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dc.contributor.advisorLoncar, Marko
dc.contributor.authorShao, Linbo
dc.date.accessioned2019-12-11T10:11:30Z
dash.embargo.terms2021-11-01
dc.date.created2019-11
dc.date.issued2019-09-12
dc.date.submitted2019
dc.identifier.citationShao, Linbo. 2019. Acoustic, Microwave and Optical Devices in Lithium Niobate and Diamond. Doctoral dissertation, Harvard University, Graduate School of Arts & Sciences.
dc.identifier.urihttp://nrs.harvard.edu/urn-3:HUL.InstRepos:42013143*
dc.description.abstractMicrowave photons are dominating local information processing, while optical photons are essential for long-distance communications. Micro/nano-devices hybridizing microwave and optical signals can thus provide unique opportunities for classical and quantum computing, realization of chip scale and distributed networks, and so on. The interaction between microwave and optical signals relies on nonlinear processes, which occur in nonlinear crystals, atoms, and solid-state emitters. In this dissertation, I present hybrid platforms for microwave electronics, microwave acoustics, and integrated optics using a nonlinear crystal, lithium niobate, and a solid-state quantum emitter, nitrogen-vacancy centers in diamond. I investigate the developed platforms from theoretical considerations and system dynamics to numerical simulations and experimental realizations. First, I developed a design methodology for high-performance surface acoustic wave resonators using phononic band structure engineering. The experimentally-demonstrated frequency-quality-factor product, an important figure of merit for acoustic resonators, of $10^{13}$ compares favorably to state of the art (at room temperature). Next, non-Hermitian acoustic systems are experimentally demonstrated by engineering the material response to acoustic waves using external electronic circuits. The piezoelectricity of lithium niobate is leveraged to bridge the acoustic and electrical systems via interdigital transducers, which are interlocking metallic electrodes placed on piezoelectric materials. The electrical system can provide desired gain, loss, and nonlinearity for the acoustic system. We demonstrate nonreciprocal isolation of $10$ dB for microwave phonons in the parity-time-symmetric nonlinear acoustic resonators. I, further, demonstrate acoustically-mediated microwave-to-optical conversion in thin-film lithium niobate. Enhanced by the interdigital-transducer-coupled acoustic resonators, optical Mach-Zehnder interferometers and racetrack cavities exhibit improved optical modulations by the input microwaves. A microwave optical link with unitary link gain is also experimentally achieved. Finally, I explore a wide-filed microwave imaging technique using the unique spin-dependent fluorescence of nitrogen-vacancy color centers in diamond. These luminescent defects in diamond map the near-field magnetic fields at microwave frequency to fluorescence intensities. Using this technique, I demonstrate a potential application in a noninvasive monitoring of the activity of integrated circuits.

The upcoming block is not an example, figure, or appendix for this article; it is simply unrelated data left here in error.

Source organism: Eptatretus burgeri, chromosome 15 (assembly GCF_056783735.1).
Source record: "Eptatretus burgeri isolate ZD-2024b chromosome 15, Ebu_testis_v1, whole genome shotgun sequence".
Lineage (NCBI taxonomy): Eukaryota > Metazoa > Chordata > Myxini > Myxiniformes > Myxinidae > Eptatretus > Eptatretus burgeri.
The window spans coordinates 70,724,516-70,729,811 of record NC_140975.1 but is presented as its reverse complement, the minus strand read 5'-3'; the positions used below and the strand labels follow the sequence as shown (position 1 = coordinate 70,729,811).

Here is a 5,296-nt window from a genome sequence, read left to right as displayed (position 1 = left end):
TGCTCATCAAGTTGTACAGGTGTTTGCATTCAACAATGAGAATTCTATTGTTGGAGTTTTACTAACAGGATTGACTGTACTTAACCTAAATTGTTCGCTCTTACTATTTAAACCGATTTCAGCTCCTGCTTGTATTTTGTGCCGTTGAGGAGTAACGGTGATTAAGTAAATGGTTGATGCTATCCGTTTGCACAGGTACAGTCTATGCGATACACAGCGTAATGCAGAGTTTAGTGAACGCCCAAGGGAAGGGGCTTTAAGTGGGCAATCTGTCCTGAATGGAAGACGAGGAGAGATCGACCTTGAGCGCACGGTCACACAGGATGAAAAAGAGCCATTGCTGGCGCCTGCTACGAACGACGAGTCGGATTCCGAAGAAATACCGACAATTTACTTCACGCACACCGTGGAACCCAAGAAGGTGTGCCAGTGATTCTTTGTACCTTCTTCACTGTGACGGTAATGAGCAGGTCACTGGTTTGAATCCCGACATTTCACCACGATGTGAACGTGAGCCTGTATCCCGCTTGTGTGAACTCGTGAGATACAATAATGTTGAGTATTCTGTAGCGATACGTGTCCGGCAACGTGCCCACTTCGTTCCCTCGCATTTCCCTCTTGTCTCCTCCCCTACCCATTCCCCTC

dc.description.sponsorshipEngineering and Applied Sciences - Engineering Sciences
dc.format.mimetypeapplication/pdf
dc.language.isoen
dash.licenseLAA
dc.subjectSurface acoustic wave
dc.subjectAcousto-optics
dc.subjectIntegrated optical devices
dc.subjectMicrowave imaging
dc.subjectLithium Niobate
dc.subjectDiamond color centers
dc.subjectNitrogen-vacancy centers
dc.titleAcoustic, Microwave and Optical Devices in Lithium Niobate and Diamond
dc.typeThesis or Dissertation
dash.depositing.authorShao, Linbo
dash.embargo.until2021-11-01
dc.date.available2019-12-11T10:11:30Z
thesis.degree.date2019
thesis.degree.grantorGraduate School of Arts & Sciences
thesis.degree.grantorGraduate School of Arts & Sciences
thesis.degree.levelDoctoral
thesis.degree.levelDoctoral
thesis.degree.nameDoctor of Philosophy
thesis.degree.nameDoctor of Philosophy
dc.contributor.committeeMemberHu, Evelyn
dc.contributor.committeeMemberCapasso, Federico
dc.contributor.committeeMemberWalsworth, Ronald L.
dc.type.materialtext
thesis.degree.departmentEngineering and Applied Sciences - Engineering Sciences
thesis.degree.departmentEngineering and Applied Sciences - Engineering Sciences
dash.identifier.vireo
dc.identifier.orcid0000-0002-0615-7848
dash.author.emailshaolinbo@gmail.com


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